The Printed Book
by Harry G. Aldis, M.A. Cambridge at the University Press 1916
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Book Bookbinding Part 8
The Harleian style, so called because it was used for the great collection of Robert Harley, first Earl of Oxford (d. 1724), consists of an ornate centre piece, generally diamond shaped, with a broad tooled border. Roger Payne, one of the best and most conscientious workmen of the second half of the eighteenth century, has acquired a wider fame than any other English binder, partly owing to the curiously detailed form in which he presented his bills. He worked chiefly in Russia leather and straight-grained morocco, and bestowed his most elaborate decoration upon the backs of the books, leaving the sides comparatively plain. His traditions were carried on by Charles Hering and others, including Charles Lewis who bound many of the Althorp books, and Kalthoeber who revived the art of painting pictures on the edges of books under the gold. In this method of decoration, of which Edwards, a Halifax binder, is the best known exponent, the painting on the edges of the book shews only when the leaves are fanned out, and is completely hidden lmder the gold when the book is shut.
Francis Bedford, at one time a partner of Lewis, was one of the most noted binders of the nineteenth century and bears a reputation for sound workmanship. In recent times conspicuously good work has been done in the designing and execution of gold-tooled bindings by both amateur and professional binders. In this movement a leading part has been taken by Mr Cobden- Sanderson, Mr Douglas Cockerell, and Miss S. T. Prideaux; and, largely due to their teaching and practice, it is now well recognized that no exterior decoration of a book, however artistically designed and skillfully executed, can make a satisfactory binding unless it is combined with equal attention to the principles of sound forwarding. It is the custom in this country and in America to issue new books in cloth binding, but on the continent the practice of publishing new books in paper covers still obtains. On the assumption that a book will either be read and thrown away, or bound and put on the shelf, the paper cover might be considered adequate to its purpose; but, since the cloth cover is fairly serviceable and presents a decent appearance on the shelf, besides being more comfortable to hold, it seems to be well worth the small initial extra cost.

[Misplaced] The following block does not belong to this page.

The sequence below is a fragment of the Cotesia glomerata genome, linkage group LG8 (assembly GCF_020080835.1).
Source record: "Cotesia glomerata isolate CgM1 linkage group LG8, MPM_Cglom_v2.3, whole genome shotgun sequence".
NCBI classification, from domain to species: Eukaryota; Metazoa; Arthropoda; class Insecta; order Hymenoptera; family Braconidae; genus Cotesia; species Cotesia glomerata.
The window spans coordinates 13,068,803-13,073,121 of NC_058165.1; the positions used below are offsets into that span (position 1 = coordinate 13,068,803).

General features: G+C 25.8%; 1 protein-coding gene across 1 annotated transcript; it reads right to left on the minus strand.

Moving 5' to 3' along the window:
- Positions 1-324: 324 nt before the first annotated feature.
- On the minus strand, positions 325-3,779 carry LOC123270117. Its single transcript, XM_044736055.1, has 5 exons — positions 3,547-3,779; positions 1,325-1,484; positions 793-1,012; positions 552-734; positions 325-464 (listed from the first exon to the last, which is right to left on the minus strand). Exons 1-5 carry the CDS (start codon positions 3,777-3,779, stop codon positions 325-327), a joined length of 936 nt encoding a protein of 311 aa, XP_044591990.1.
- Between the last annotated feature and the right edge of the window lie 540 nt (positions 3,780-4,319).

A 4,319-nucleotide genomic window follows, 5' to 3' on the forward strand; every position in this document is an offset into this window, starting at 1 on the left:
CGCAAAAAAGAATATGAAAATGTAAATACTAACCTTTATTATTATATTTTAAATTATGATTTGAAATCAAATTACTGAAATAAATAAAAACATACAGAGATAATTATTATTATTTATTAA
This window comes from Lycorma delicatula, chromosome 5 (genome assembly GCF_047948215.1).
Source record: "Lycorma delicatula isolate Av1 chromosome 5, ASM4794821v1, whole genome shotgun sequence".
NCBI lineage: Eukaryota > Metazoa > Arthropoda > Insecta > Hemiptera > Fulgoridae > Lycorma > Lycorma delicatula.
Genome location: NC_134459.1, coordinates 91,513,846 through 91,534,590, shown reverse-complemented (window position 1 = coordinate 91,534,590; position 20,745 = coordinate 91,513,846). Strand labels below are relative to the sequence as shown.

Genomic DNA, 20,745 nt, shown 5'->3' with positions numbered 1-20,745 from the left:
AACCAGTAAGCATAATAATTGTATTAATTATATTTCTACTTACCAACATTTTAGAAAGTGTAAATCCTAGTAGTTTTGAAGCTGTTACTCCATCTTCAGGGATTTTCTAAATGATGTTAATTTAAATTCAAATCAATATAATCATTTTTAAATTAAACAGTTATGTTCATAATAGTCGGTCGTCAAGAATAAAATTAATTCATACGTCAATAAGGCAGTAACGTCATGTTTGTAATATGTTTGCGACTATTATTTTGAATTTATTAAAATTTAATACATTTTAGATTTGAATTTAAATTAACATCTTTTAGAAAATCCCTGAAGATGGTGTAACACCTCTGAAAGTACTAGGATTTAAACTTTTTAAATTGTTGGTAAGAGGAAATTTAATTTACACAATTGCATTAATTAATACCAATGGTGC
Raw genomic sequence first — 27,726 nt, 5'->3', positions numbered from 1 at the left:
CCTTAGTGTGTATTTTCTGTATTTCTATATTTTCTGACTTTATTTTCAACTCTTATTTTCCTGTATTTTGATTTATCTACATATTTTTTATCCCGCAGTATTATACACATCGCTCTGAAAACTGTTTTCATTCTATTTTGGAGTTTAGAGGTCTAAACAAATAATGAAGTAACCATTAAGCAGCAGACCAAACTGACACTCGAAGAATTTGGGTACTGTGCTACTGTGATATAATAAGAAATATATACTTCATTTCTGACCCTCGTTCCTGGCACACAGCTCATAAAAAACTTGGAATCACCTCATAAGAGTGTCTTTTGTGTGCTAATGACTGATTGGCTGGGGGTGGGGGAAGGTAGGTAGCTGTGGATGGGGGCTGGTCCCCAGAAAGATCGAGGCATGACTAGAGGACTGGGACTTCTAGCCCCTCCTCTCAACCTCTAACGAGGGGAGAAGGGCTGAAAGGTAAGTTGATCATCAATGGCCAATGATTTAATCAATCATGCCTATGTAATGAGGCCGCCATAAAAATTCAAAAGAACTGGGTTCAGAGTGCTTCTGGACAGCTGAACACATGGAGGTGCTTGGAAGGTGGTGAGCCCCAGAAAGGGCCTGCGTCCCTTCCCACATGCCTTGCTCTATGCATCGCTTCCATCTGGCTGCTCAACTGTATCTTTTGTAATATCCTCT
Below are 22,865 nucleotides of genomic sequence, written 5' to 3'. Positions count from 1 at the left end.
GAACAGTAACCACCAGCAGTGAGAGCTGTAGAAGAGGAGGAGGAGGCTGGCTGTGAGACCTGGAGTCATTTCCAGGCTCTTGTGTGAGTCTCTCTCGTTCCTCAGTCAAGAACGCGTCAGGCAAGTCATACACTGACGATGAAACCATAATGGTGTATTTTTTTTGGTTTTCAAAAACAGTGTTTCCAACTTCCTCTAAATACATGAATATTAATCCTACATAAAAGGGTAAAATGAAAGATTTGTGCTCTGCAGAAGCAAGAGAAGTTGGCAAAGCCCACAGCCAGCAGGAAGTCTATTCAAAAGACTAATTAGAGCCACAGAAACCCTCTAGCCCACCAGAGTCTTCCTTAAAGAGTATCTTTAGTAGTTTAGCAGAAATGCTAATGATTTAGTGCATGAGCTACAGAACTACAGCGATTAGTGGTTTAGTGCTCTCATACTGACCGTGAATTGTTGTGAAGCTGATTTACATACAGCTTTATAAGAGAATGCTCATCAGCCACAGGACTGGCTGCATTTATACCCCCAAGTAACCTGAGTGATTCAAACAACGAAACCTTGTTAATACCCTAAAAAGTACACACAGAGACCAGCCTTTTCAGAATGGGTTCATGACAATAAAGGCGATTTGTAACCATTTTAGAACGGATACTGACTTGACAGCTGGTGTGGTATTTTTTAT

Down to the early part of the nineteenth century trade bindings generally consisted of plain calf or sheep, or of boards covered in grey paper with a white label on the back. About 1820 the use of glazed calico was introduced, and some ten years later the fabric which goes under the name of cloth began to be specially manufactured for the covering of books. At first these covers were quite plain with paper labels on the back; but soon the sides were embossed by way of ornamentation, and gold lettering took the place of the paper label. Then, gold was employed for decoration as well as for lettering, and elaborate designs were devised, frequently covering the whole of the boards, especially in the pretentious volumes known as table books.